Aspects of layering and transport bifurcations in turbulent magnetized fusion plasmas
Advanced scenarios for magnetic fusion on Earth exploit the ability of confined plasmas to spontaneously organise in layers, i.e. self-regulate their turbulent transport through ordered generation of zonal flows and stresses. Upon incremental application of input energy, fusion plasmas robustly bifurcate into states of enhanced performance. General principles for the observed layering as well as key aspects of the transport bifurcations remain elusive several decades after initial experimental observations.
The confined core of the plasma is in a state of near marginal stability, characterised by the coexistence of contradictory trends for transport: zonal flows regulate and block cross-field transport whilst propagating fronts maximise it, intermittently. These two opposing trends organise through onset of quasi-regular secondary structures come to be known as “staircases”. These are patterns of zonal mean flows interspersed with interacting avalanches. We describe this phenomenon, its computational prediction, experimental observation and discuss some of the possible basic mechanisms whereby such structures may occur and endure in the core of fusion plasmas.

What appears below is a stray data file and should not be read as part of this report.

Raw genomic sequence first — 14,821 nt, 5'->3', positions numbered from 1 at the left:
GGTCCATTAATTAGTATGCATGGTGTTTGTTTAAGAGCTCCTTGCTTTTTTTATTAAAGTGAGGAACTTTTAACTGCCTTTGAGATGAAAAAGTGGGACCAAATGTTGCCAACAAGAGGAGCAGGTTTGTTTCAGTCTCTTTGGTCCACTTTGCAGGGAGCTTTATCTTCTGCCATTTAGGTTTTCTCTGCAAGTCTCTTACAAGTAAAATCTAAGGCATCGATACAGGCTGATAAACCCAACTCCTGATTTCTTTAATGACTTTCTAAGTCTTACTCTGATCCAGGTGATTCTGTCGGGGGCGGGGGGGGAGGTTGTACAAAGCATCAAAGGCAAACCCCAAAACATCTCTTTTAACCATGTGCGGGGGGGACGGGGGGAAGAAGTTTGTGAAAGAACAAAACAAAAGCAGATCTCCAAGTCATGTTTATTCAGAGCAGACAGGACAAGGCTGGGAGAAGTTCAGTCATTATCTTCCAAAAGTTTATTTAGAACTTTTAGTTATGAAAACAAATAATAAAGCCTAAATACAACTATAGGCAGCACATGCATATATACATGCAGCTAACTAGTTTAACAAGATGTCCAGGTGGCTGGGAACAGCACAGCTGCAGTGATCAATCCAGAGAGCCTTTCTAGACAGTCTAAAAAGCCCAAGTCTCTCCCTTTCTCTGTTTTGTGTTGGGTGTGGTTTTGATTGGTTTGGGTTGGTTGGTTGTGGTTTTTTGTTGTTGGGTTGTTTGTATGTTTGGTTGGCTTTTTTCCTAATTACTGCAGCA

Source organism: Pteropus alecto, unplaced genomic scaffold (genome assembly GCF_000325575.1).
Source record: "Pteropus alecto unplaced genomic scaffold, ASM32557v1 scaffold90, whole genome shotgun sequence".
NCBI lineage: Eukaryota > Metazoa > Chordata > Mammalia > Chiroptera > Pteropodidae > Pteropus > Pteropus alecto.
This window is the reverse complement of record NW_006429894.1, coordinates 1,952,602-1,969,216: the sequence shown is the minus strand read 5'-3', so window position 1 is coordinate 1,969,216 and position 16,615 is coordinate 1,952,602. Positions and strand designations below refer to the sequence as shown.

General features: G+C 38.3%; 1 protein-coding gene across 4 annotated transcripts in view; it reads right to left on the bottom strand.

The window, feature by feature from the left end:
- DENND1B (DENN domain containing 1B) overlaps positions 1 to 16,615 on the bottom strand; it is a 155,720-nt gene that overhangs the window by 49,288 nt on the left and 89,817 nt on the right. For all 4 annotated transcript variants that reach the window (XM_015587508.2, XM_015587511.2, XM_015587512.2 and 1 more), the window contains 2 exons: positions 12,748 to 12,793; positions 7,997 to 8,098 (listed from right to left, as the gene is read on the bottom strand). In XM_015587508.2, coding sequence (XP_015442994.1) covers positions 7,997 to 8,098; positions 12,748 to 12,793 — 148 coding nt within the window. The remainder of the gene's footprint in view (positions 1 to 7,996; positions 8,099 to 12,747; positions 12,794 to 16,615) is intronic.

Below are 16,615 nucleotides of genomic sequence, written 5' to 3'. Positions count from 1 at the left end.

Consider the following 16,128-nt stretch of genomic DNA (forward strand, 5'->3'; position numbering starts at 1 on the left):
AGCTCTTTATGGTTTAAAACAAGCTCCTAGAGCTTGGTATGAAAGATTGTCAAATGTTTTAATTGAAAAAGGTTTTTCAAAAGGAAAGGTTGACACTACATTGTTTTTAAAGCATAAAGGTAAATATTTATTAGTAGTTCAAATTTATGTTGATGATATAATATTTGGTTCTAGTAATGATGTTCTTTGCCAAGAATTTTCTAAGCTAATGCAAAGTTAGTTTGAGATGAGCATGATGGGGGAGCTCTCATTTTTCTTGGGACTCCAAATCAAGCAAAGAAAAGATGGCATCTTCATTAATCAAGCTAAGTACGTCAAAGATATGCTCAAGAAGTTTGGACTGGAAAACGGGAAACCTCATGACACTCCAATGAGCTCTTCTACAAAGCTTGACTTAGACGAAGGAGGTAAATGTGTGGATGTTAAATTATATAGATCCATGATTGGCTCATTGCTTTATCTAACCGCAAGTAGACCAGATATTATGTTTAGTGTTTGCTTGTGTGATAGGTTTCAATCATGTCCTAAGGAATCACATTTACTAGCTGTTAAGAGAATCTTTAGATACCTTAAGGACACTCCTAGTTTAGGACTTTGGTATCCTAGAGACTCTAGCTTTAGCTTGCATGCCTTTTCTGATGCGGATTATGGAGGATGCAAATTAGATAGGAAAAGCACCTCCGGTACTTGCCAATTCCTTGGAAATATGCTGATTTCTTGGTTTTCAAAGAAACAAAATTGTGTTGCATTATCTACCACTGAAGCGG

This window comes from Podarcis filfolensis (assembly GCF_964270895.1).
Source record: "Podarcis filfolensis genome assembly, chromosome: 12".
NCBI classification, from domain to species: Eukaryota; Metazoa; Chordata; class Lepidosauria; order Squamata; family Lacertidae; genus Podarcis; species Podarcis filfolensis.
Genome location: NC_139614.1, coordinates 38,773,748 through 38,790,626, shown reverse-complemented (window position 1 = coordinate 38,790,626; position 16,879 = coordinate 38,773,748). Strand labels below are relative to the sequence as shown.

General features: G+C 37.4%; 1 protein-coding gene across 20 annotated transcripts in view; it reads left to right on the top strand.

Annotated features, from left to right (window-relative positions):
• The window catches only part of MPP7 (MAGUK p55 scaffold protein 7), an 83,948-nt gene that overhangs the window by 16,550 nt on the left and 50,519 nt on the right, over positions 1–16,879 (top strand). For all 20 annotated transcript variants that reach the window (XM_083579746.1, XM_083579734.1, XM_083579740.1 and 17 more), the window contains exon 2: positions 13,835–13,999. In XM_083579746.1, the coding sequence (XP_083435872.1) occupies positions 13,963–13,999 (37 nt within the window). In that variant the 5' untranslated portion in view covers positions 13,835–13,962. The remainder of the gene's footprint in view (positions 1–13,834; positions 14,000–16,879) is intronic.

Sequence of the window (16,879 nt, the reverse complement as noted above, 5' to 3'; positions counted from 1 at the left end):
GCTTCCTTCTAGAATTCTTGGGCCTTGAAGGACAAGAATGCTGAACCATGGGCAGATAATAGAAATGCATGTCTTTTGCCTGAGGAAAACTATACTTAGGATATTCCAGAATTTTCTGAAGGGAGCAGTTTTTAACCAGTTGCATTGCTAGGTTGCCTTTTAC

It is also becoming more and more apparent that the confined core is under strong influence from the peripheral plasma which is magnetically connected to outer material boundaries. This “edge” region of transition from closed to open field lines is a cornerstone of fusion research for it is the location of some of the most important transport bifurcations. A nagging problem for modelling has been the repeated under-prediction of turbulence levels in the edge, which has come to be known as the “transport shortfall conundrum”. Experimentally, the edge is indeed fully turbulent whilst local analysis of underlying profiles predicts convective stability. The edge region would thus appear in modelling as unfit to produce or sustain a turbulent state, in contrast to the experimental measurements. This state of affairs has the important consequence for it precludes modelling of turbulence-induced bifurcations to improved confinement. We discuss a possible resolution for these problems. The origin of turbulence activity in the edge is found to require the interplay between closed and open field lines. Magnetic connection to the material boundaries results in an additional source of free energy. Locally-borne turbulence activity self-advects (“spreads”), which deeply modifies convective stability, globally and allows to cure the shortfall problem. If time allows, we will also discuss how this newfound turbulence activity organises into a transport barrier and show application of an information-theoretic measure to quantify the causal chain of events leading to its onset.
Le chaos spatial a une vitesse unique (plus de détails...)
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